University of Southampton researchers based the National Oceanography Centre, Southampton, with colleagues from Bristol and Penn State Universities, have produced the first image of the magma chamber (body of molten rock) beneath the active Soufrière Hills Volcano on the island of Montserrat in the Caribbean.
The group used seismic waves to detect the physical characteristics of rocks deep underground. Seismic waves travel at different speeds depending on what the rocks are made of and how much they have melted. The wave speed in magma is lower than in solid rock, so the presence of molten rock results in regions of lower wave speed. This property provides a way of mapping concentrations of magma in places that cannot be directly sampled, several kilometres beneath the Earth's surface. Magma chambers are notoriously hard to image because seismic waves tend to avoid materials with lower wave speeds.
The researchers used seismic waves generated by an artificial seismic source towed in the sea around Montserrat by the research ship RRS James Cook and recorded on over 60 seismometers, deployed on the island. Special under-water seismometers, that can withstand very high pressures, were also deployed on the ocean floor around the island. The results were analysed to obtain a three-dimensional image of the region beneath the volcano to depths of up to 7.5 km below sea level. The image revealed a large region of low velocities at depths of 5 to 7.5 km which corresponds to the magma chamber feeding the current eruption.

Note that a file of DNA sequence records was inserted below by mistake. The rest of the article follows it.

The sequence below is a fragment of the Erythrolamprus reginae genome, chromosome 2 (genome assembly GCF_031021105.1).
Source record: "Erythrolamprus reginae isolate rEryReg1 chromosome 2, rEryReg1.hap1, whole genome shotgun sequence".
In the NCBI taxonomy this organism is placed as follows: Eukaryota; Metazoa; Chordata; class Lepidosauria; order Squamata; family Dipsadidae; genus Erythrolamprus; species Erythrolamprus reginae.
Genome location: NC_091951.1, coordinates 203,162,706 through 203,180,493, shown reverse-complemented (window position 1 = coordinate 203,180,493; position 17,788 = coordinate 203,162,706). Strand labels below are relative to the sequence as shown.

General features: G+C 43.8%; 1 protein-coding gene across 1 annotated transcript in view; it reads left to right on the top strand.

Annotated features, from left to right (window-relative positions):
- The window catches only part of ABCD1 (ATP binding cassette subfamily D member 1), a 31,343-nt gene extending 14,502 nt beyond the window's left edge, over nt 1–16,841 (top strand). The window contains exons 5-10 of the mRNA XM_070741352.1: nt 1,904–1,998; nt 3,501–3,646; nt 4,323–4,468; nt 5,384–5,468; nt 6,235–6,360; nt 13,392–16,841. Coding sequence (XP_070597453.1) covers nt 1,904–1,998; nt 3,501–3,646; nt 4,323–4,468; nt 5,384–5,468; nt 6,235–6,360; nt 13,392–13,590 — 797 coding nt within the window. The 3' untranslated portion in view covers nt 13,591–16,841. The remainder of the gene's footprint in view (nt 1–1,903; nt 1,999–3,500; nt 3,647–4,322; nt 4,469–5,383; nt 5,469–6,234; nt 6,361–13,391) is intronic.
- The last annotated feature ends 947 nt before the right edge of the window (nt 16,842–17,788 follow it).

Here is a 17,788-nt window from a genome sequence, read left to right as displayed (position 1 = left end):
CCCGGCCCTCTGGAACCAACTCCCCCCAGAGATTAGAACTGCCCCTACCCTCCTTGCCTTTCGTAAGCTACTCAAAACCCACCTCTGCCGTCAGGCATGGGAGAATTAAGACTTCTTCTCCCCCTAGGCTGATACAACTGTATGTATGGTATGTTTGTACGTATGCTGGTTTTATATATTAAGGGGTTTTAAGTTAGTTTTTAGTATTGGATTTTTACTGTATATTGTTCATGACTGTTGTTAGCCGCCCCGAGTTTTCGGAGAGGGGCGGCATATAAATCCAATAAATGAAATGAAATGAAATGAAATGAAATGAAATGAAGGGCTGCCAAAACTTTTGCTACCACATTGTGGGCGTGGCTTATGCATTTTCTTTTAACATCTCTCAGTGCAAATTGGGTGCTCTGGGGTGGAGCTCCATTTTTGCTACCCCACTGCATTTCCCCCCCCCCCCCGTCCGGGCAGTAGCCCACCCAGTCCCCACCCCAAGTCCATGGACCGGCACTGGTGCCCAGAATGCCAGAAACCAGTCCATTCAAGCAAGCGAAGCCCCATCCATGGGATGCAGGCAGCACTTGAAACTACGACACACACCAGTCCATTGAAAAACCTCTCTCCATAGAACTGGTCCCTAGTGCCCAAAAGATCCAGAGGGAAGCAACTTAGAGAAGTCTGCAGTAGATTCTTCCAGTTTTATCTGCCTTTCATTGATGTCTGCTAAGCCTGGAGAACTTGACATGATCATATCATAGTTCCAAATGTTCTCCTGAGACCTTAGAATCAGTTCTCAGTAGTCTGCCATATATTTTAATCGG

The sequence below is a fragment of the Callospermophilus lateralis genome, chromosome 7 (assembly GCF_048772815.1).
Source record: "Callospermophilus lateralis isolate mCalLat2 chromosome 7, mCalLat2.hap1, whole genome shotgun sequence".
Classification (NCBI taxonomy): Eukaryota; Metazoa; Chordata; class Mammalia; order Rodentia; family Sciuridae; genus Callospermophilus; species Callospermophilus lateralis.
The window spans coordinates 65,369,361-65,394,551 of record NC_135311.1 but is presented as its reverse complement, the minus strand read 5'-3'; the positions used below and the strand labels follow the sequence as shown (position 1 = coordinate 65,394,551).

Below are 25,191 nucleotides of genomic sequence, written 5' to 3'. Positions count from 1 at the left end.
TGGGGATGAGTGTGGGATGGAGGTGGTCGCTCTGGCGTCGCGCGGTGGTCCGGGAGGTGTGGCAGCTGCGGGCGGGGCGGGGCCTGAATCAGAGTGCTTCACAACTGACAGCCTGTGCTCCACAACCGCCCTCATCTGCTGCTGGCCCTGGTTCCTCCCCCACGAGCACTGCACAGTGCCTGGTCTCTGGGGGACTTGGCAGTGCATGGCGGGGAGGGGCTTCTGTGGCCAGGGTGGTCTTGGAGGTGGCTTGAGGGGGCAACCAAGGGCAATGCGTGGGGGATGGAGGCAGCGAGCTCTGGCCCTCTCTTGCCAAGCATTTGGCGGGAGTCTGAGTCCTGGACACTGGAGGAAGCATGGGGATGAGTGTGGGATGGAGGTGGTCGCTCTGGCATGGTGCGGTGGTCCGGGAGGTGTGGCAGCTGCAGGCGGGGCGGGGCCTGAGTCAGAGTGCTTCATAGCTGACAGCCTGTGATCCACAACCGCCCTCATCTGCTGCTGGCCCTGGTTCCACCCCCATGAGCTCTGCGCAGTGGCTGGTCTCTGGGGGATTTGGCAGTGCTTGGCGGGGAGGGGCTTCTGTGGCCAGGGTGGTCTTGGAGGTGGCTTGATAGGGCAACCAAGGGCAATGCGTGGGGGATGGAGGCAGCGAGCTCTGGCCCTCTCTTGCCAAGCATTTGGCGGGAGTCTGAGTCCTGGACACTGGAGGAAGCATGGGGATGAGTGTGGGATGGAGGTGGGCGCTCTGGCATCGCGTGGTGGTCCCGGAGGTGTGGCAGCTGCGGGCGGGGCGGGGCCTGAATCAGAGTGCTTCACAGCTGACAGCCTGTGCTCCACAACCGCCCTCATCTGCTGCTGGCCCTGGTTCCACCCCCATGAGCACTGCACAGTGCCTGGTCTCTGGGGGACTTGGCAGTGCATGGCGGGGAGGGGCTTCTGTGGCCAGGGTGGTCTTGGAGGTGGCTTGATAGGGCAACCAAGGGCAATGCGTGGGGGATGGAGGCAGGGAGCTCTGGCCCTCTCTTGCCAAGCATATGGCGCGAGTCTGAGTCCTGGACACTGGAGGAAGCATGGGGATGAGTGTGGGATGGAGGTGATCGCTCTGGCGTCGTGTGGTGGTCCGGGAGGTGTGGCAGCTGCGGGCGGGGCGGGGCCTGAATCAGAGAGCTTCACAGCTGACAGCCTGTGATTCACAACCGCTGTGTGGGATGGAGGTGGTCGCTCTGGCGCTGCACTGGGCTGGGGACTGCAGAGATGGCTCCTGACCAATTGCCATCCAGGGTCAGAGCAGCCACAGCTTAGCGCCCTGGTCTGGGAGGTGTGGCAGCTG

Lead author and recent Southampton PhD graduate, Dr Michele Paulatto says “Because seismic techniques always produce blurred images, we also used a computer model of magma chamber formation to see what it might really look like. Our model indicates that the part of the chamber imaged has a volume of about 13 cubic kilometres and that it has grown over hundreds or thousands of years.”
The work is based on data collected during the SEA-CALIPSO experiment, a collaborative project involving researchers from the University of Southampton, the University of Bristol, Penn State University, Cornell University and the University of Auckland and funded by the USA National Science Foundation, the UK’s National Environment Research Council, the British Geological Survey, the Foreign and Commonwealth Office and Discovery TV.
The results have been published in Geochemistry Geophysics Geosystems.